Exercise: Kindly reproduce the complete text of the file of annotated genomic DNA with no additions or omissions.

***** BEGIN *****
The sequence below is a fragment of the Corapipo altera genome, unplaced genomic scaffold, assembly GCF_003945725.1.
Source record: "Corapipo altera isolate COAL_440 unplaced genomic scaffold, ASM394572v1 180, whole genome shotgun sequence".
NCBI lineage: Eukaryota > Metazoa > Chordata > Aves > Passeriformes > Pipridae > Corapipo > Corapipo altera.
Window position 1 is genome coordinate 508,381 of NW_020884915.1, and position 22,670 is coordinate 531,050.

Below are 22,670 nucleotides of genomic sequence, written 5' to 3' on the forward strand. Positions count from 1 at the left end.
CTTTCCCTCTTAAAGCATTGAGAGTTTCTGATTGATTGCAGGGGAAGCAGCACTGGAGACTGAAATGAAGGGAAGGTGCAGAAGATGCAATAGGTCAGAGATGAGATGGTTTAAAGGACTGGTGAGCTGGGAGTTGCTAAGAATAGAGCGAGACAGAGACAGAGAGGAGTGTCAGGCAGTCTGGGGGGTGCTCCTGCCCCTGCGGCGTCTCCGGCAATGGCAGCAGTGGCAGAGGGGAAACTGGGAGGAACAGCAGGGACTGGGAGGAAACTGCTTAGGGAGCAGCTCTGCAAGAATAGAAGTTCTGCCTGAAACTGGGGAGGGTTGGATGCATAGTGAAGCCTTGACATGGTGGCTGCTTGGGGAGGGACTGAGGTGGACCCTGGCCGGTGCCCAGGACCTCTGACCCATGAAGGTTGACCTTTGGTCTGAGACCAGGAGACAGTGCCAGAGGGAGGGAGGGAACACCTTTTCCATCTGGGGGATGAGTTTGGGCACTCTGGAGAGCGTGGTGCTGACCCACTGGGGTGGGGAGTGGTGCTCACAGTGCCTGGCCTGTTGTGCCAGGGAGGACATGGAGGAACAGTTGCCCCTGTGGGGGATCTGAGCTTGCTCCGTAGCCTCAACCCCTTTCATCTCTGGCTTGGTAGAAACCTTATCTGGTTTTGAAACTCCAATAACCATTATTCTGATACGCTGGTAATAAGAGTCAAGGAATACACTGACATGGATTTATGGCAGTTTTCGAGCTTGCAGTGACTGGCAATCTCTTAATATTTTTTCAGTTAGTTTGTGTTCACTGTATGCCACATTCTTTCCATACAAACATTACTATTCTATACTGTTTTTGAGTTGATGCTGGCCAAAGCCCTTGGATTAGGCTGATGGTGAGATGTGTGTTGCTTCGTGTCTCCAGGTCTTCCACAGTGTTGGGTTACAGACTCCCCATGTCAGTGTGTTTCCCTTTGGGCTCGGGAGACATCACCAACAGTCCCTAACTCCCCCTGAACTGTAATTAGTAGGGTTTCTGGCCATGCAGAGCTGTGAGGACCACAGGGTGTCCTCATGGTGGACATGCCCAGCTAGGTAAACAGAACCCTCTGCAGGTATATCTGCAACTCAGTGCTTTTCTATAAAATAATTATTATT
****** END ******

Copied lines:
The sequence below is a fragment of the Corapipo altera genome, unplaced genomic scaffold, assembly GCF_003945725.1.
Source record: "Corapipo altera isolate COAL_440 unplaced genomic scaffold, ASM394572v1 180, whole genome shotgun sequence".
NCBI lineage: Eukaryota > Metazoa > Chordata > Aves > Passeriformes > Pipridae > Corapipo > Corapipo altera.
Window position 1 is genome coordinate 508,381 of NW_020884915.1, and position 22,670 is coordinate 531,050.

Below are 22,670 nucleotides of genomic sequence, written 5' to 3' on the forward strand. Positions count from 1 at the left end.
CTTTCCCTCTTAAAGCATTGAGAGTTTCTGATTGATTGCAGGGGAAGCAGCACTGGAGACTGAAATGAAGGGAAGGTGCAGAAGATGCAATAGGTCAGAGATGAGATGGTTTAAAGGACTGGTGAGCTGGGAGTTGCTAAGAATAGAGCGAGACAGAGACAGAGAGGAGTGTCAGGCAGTCTGGGGGGTGCTCCTGCCCCTGCGGCGTCTCCGGCAATGGCAGCAGTGGCAGAGGGGAAACTGGGAGGAACAGCAGGGACTGGGAGGAAACTGCTTAGGGAGCAGCTCTGCAAGAATAGAAGTTCTGCCTGAAACTGGGGAGGGTTGGATGCATAGTGAAGCCTTGACATGGTGGCTGCTTGGGGAGGGACTGAGGTGGACCCTGGCCGGTGCCCAGGACCTCTGACCCATGAAGGTTGACCTTTGGTCTGAGACCAGGAGACAGTGCCAGAGGGAGGGAGGGAACACCTTTTCCATCTGGGGGATGAGTTTGGGCACTCTGGAGAGCGTGGTGCTGACCCACTGGGGTGGGGAGTGGTGCTCACAGTGCCTGGCCTGTTGTGCCAGGGAGGACATGGAGGAACAGTTGCCCCTGTGGGGGATCTGAGCTTGCTCCGTAGCCTCAACCCCTTTCATCTCTGGCTTGGTAGAAACCTTATCTGGTTTTGAAACTCCAATAACCATTATTCTGATACGCTGGTAATAAGAGTCAAGGAATACACTGACATGGATTTATGGCAGTTTTCGAGCTTGCAGTGACTGGCAATCTCTTAATATTTTTTCAGTTAGTTTGTGTTCACTGTATGCCACATTCTTTCCATACAAACATTACTATTCTATACTGTTTTTGAGTTGATGCTGGCCAAAGCCCTTGGATTAGGCTGATGGTGAGATGTGTGTTGCTTCGTGTCTCCAGGTCTTCCACAGTGTTGGGTTACAGACTCCCCATGTCAGTGTGTTTCCCTTTGGGCTCGGGAGACATCACCAACAGTCCCTAACTCCCCCTGAACTGTAATTAGTAGGGTTTCTGGCCATGCAGAGCTGTGAGGACCACAGGGTGTCCTCATGGTGGACATGCCCAGCTAGGTAAACAGAACCCTCTGCAGGTATATCTGCAACTCAGTGCTTTTCTATAAAATAATTATTATT